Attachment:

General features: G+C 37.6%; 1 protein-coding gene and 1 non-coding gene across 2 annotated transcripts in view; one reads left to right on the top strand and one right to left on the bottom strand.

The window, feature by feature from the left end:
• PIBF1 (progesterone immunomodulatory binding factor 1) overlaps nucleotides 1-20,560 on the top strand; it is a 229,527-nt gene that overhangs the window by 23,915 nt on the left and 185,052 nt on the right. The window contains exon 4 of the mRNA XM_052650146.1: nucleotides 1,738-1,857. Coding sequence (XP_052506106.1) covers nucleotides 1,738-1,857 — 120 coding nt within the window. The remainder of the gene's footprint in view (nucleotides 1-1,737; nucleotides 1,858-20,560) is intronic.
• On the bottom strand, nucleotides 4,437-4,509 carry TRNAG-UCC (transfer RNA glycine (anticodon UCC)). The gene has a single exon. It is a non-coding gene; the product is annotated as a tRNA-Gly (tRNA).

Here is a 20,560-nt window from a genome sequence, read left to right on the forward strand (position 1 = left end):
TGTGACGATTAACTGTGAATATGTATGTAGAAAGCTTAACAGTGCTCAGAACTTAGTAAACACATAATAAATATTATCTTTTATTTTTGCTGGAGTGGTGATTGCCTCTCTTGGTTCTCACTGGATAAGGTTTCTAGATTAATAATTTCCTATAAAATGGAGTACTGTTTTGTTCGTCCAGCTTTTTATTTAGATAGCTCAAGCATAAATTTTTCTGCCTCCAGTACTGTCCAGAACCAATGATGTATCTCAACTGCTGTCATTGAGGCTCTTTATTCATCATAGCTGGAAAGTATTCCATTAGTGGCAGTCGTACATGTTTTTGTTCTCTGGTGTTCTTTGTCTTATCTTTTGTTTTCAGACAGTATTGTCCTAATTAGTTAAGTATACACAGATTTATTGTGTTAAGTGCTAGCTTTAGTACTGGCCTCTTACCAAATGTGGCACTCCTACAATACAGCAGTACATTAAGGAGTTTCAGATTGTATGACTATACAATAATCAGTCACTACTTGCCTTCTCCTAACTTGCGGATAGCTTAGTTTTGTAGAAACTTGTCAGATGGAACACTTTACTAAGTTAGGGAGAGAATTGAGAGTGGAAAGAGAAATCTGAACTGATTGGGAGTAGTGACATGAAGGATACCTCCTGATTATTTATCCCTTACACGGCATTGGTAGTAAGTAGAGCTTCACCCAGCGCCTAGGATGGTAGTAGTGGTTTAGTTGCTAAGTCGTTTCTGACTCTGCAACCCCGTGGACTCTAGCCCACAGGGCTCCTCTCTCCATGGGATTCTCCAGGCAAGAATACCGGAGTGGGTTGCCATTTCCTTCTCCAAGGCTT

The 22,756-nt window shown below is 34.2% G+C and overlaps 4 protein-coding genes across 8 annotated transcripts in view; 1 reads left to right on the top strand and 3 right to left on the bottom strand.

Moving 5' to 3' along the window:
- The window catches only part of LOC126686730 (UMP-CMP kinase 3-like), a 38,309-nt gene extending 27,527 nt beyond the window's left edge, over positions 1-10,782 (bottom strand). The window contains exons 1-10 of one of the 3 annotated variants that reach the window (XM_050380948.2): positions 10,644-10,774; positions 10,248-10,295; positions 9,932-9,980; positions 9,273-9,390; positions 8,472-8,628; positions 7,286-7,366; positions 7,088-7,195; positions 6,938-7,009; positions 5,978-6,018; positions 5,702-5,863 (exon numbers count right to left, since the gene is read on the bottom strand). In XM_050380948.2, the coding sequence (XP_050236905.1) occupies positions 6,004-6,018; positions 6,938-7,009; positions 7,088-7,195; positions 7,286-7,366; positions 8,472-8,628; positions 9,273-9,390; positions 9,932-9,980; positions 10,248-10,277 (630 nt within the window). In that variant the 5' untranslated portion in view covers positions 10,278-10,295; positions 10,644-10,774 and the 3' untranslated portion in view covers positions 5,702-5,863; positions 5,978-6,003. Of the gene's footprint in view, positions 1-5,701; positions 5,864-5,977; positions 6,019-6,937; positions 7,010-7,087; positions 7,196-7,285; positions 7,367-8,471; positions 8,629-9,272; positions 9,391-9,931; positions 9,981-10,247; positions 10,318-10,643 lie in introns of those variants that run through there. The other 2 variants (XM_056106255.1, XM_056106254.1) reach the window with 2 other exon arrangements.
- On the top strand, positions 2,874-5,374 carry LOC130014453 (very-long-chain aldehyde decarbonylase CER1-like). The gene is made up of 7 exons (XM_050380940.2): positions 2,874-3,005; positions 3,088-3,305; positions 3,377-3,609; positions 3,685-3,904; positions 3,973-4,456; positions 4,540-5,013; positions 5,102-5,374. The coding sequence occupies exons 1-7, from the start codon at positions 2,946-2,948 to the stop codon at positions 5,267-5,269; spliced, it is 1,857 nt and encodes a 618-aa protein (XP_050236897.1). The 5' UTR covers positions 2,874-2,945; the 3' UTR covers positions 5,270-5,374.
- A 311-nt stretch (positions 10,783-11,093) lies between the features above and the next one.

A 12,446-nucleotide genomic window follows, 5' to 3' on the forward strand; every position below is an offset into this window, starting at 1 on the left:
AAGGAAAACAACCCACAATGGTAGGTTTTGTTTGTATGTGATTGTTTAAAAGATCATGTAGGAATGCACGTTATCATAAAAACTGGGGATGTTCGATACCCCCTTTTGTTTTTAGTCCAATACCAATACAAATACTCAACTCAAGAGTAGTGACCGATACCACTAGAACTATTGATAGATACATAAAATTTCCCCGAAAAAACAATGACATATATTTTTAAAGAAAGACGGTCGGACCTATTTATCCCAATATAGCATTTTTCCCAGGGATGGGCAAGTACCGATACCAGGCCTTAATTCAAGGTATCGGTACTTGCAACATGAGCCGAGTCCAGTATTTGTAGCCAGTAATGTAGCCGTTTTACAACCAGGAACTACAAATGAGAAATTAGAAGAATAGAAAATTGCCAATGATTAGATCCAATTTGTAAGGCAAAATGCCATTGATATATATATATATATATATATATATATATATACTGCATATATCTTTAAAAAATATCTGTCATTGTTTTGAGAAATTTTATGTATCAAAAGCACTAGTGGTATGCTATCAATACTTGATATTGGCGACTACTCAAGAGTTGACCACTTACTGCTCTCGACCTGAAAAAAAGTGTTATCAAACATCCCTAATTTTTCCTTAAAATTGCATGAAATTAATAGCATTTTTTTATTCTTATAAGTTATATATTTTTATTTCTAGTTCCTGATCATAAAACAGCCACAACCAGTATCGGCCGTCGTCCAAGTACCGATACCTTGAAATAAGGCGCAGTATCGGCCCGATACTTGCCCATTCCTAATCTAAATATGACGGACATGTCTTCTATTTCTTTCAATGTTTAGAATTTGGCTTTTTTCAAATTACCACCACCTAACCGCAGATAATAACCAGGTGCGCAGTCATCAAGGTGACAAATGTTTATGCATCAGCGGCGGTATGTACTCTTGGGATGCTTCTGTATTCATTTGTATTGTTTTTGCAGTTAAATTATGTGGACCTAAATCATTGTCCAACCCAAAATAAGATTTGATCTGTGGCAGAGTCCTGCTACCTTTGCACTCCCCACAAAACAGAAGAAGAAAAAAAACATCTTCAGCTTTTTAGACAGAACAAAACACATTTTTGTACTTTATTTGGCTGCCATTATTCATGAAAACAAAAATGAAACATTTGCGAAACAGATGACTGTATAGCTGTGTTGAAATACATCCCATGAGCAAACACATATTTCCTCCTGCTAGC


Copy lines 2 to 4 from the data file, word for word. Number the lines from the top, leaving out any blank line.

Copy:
The window, feature by feature from the left end:
• PIBF1 (progesterone immunomodulatory binding factor 1) overlaps nucleotides 1-20,560 on the top strand; it is a 229,527-nt gene that overhangs the window by 23,915 nt on the left and 185,052 nt on the right. The window contains exon 4 of the mRNA XM_052650146.1: nucleotides 1,738-1,857. Coding sequence (XP_052506106.1) covers nucleotides 1,738-1,857 — 120 coding nt within the window. The remainder of the gene's footprint in view (nucleotides 1-1,737; nucleotides 1,858-20,560) is intronic.
• On the bottom strand, nucleotides 4,437-4,509 carry TRNAG-UCC (transfer RNA glycine (anticodon UCC)). The gene has a single exon. It is a non-coding gene; the product is annotated as a tRNA-Gly (tRNA).